New Android Banking Malware Discovered

Vultur could have infected thousands of devices already

A recently discovered banking malware uses a new way to record login credentials on Android devices.

ThreatFabric, a security firm based in Amsterdam, first discovered the new malware, which it calls Vultur, in March. According to ArsTechnica, Vultur forgoes the previously standard way of capturing credentials and instead utilizes virtual network computing (VNC) with remote access abilities to record the screen when a user enters their login details into specific applications.

Someone holds up an Android phone

Daniel Romero / Unsplash

While the malware originally was discovered in March, researchers with ThreatFabric believe they have connected it to the Brunhilda dropper, a malware dropper used previously in several Google Play apps to distribute other banking malware.

ThreatFabric also says that the way Vultur approaches gathering data is different from past Android trojans. It doesn’t superimpose a window over the application to collect the data you enter into the app. Instead, it uses VNC to record the screen and relay that data back to the bad actors running it.

According to ThreatFabric, Vultur works by relying heavily on Accessibility Services found on the Android device. When the malware is started, it hides the app icon and then "abuses the services to obtain all the necessary permissions to operate properly." ThreatFabric says this is a similar method to the one used in a previous malware called Alien, which it believes could be connected to Vultur.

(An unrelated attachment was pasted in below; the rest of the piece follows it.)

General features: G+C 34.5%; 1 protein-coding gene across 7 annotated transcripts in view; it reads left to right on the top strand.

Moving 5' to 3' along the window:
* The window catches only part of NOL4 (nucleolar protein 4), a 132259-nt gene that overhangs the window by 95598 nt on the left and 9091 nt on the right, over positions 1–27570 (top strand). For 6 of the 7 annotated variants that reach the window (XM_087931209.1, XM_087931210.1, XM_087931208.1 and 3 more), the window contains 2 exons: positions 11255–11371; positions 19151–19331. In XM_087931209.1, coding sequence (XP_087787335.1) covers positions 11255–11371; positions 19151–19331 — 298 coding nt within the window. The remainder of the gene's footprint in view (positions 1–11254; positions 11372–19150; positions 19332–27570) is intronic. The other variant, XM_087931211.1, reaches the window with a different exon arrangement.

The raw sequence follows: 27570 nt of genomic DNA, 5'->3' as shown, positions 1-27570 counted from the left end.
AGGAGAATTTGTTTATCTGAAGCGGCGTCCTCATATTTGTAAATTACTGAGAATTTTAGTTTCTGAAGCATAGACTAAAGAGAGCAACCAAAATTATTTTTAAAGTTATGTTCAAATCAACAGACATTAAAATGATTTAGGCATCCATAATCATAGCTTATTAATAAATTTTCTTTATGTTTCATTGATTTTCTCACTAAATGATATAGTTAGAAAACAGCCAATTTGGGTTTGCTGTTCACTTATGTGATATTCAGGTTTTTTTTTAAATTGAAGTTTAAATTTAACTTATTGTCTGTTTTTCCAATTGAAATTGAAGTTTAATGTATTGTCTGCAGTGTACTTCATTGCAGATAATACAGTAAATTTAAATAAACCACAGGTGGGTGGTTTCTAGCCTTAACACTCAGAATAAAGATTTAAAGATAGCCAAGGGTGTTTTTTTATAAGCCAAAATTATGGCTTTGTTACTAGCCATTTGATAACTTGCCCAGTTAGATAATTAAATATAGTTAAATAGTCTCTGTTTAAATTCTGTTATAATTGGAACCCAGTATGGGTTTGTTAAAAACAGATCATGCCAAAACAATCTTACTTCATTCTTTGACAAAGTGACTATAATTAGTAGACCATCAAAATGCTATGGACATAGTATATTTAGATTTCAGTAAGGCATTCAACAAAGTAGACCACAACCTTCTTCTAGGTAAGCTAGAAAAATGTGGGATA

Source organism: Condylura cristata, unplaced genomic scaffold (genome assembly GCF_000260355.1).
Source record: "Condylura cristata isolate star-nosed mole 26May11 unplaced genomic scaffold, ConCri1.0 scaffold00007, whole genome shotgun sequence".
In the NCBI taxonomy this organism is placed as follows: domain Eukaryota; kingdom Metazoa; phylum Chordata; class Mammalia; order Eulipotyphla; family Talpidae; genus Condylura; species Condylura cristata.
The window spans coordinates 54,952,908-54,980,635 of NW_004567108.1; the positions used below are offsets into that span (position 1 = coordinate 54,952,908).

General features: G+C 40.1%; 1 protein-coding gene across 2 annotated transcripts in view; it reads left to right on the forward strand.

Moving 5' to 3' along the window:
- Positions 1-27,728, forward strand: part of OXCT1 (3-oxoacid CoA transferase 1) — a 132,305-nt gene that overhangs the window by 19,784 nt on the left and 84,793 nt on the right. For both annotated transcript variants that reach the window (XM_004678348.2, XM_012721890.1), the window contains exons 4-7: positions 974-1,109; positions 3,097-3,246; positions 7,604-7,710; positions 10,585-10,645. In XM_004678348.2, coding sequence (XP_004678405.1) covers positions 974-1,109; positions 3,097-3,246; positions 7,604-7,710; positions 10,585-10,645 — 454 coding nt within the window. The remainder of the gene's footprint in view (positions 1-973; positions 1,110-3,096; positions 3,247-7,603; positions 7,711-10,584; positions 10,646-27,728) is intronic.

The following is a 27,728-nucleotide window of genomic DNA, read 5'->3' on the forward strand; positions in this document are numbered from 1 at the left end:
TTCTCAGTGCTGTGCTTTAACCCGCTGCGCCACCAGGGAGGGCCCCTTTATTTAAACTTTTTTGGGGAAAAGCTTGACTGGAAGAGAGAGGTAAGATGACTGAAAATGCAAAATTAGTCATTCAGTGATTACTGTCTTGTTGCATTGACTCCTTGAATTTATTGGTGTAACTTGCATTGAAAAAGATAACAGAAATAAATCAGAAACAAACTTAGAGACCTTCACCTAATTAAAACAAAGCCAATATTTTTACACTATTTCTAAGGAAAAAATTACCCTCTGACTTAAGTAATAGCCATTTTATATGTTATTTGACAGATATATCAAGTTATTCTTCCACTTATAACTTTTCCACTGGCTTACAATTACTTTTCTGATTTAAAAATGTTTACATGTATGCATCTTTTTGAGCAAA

The biggest threat Vultur brings is that it records the screen of the Android device it's installed on. Using the Accessibility Services, it keeps track of what application is running in the foreground. If that application is on Vultur’s target list, the trojan will start recording and will capture anything typed or entered.

An illustration of how Vultur works when installed on Android devices

ThreatFabric

Additionally, ThreatFabric researchers say vulture interferes with traditional methods of installing apps. Those trying to manually uninstall the application may find the bot automatically clicks the back button when the user reaches the app details screen, effectively locking them out of reaching the uninstall button.

ArsTechnica notes that Google has removed all the Play Store apps known to contain the Brunhilda dropper, but it is possible new apps could appear in the future. As such, users only should install trusted apps on their Android devices. While Vultur mostly targets banking applications, it also has been known to log key inputs for applications like Facebook, WhatsApp, and other social media apps.

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